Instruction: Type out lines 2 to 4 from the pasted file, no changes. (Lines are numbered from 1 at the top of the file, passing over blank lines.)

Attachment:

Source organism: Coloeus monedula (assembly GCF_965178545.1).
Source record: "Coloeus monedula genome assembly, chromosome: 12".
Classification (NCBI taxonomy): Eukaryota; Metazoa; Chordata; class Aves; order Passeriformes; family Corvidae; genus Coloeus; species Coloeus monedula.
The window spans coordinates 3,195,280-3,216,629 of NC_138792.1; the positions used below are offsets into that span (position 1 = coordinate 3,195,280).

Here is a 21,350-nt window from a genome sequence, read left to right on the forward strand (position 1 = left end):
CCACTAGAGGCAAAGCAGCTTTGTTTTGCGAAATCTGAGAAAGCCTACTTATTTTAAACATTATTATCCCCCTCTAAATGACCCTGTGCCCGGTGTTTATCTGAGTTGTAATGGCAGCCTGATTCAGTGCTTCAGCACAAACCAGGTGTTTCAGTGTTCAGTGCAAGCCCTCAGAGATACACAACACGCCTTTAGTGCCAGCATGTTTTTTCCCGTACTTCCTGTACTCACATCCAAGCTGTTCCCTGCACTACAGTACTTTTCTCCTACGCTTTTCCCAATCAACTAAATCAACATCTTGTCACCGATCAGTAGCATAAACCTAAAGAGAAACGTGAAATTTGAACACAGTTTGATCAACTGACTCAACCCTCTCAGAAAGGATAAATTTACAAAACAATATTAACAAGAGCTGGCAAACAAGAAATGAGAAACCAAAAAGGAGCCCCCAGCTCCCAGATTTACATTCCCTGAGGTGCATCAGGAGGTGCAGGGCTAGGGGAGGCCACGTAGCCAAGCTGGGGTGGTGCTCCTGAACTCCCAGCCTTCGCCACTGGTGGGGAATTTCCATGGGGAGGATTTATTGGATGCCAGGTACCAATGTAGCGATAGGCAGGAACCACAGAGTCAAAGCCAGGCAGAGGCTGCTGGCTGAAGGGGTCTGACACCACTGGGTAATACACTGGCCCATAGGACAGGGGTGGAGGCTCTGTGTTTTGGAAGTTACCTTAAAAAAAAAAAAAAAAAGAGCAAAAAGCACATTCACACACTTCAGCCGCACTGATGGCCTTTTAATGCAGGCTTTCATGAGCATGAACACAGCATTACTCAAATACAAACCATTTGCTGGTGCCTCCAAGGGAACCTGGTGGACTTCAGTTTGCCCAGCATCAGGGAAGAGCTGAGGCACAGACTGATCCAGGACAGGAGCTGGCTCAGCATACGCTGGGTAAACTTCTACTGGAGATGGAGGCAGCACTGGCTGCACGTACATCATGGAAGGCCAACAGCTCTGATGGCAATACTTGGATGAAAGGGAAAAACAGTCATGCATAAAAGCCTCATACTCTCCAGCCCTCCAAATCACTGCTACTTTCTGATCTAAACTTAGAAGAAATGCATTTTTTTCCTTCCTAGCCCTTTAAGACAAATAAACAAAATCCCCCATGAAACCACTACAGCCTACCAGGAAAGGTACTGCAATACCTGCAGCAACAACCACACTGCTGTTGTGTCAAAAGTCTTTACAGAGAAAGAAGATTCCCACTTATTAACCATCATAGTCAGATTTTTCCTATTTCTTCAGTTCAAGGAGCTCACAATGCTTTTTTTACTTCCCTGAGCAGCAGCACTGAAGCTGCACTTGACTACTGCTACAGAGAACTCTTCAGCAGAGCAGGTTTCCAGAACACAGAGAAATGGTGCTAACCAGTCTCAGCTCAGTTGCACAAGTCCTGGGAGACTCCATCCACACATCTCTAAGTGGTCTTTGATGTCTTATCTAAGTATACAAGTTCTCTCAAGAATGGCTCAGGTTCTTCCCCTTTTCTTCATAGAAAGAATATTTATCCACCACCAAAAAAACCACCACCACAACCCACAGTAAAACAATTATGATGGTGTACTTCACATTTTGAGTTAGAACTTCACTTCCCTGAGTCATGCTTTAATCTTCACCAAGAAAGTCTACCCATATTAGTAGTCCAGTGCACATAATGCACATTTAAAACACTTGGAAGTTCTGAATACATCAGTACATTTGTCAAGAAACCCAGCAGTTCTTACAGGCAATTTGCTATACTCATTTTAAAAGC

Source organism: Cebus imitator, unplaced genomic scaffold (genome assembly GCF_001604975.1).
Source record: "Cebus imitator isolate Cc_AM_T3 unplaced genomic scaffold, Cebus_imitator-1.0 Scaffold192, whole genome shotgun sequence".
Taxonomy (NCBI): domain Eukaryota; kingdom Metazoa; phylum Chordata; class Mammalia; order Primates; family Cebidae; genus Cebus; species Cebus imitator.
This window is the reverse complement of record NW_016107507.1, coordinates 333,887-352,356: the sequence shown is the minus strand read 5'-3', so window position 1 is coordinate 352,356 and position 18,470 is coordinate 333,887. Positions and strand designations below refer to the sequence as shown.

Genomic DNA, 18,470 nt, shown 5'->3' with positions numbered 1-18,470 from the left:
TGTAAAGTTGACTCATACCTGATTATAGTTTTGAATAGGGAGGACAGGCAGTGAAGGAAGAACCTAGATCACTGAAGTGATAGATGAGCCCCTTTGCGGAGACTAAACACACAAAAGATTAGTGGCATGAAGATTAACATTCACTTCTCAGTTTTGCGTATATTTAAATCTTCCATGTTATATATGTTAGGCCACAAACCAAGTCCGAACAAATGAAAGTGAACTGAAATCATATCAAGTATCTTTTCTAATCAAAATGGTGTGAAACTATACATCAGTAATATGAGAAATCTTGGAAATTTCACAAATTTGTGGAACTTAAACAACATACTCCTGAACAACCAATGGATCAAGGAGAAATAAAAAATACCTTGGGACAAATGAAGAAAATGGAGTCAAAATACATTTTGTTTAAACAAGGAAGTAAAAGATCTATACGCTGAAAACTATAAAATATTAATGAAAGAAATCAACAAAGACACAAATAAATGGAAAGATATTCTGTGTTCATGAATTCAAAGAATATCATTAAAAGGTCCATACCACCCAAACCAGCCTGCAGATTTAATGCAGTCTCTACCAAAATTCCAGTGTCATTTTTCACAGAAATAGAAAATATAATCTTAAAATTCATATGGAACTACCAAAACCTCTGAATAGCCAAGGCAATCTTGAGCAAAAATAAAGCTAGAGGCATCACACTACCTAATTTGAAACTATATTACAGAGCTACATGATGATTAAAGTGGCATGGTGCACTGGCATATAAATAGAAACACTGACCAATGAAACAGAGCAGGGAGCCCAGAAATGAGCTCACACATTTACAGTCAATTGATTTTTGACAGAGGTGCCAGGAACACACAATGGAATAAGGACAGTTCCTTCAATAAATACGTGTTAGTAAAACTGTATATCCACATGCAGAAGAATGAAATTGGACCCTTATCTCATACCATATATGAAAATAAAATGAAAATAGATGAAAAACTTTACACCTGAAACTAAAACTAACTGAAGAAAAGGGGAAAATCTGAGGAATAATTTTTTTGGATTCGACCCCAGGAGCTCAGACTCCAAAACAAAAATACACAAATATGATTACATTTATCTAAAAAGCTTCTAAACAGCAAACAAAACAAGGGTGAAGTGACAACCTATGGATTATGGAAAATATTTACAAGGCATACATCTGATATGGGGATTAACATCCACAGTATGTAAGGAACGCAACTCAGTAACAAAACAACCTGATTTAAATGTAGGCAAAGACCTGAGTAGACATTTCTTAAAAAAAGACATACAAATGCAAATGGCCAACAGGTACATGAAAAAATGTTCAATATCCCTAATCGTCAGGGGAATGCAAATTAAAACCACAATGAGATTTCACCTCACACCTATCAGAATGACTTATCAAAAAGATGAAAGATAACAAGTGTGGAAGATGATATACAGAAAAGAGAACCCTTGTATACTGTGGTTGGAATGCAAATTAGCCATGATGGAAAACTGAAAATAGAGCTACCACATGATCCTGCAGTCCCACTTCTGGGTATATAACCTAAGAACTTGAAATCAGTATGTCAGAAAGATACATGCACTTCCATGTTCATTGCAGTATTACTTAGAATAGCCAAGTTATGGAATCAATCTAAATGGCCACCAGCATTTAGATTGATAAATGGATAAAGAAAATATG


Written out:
Source record: "Coloeus monedula genome assembly, chromosome: 12".
Classification (NCBI taxonomy): Eukaryota; Metazoa; Chordata; class Aves; order Passeriformes; family Corvidae; genus Coloeus; species Coloeus monedula.
The window spans coordinates 3,195,280-3,216,629 of NC_138792.1; the positions used below are offsets into that span (position 1 = coordinate 3,195,280).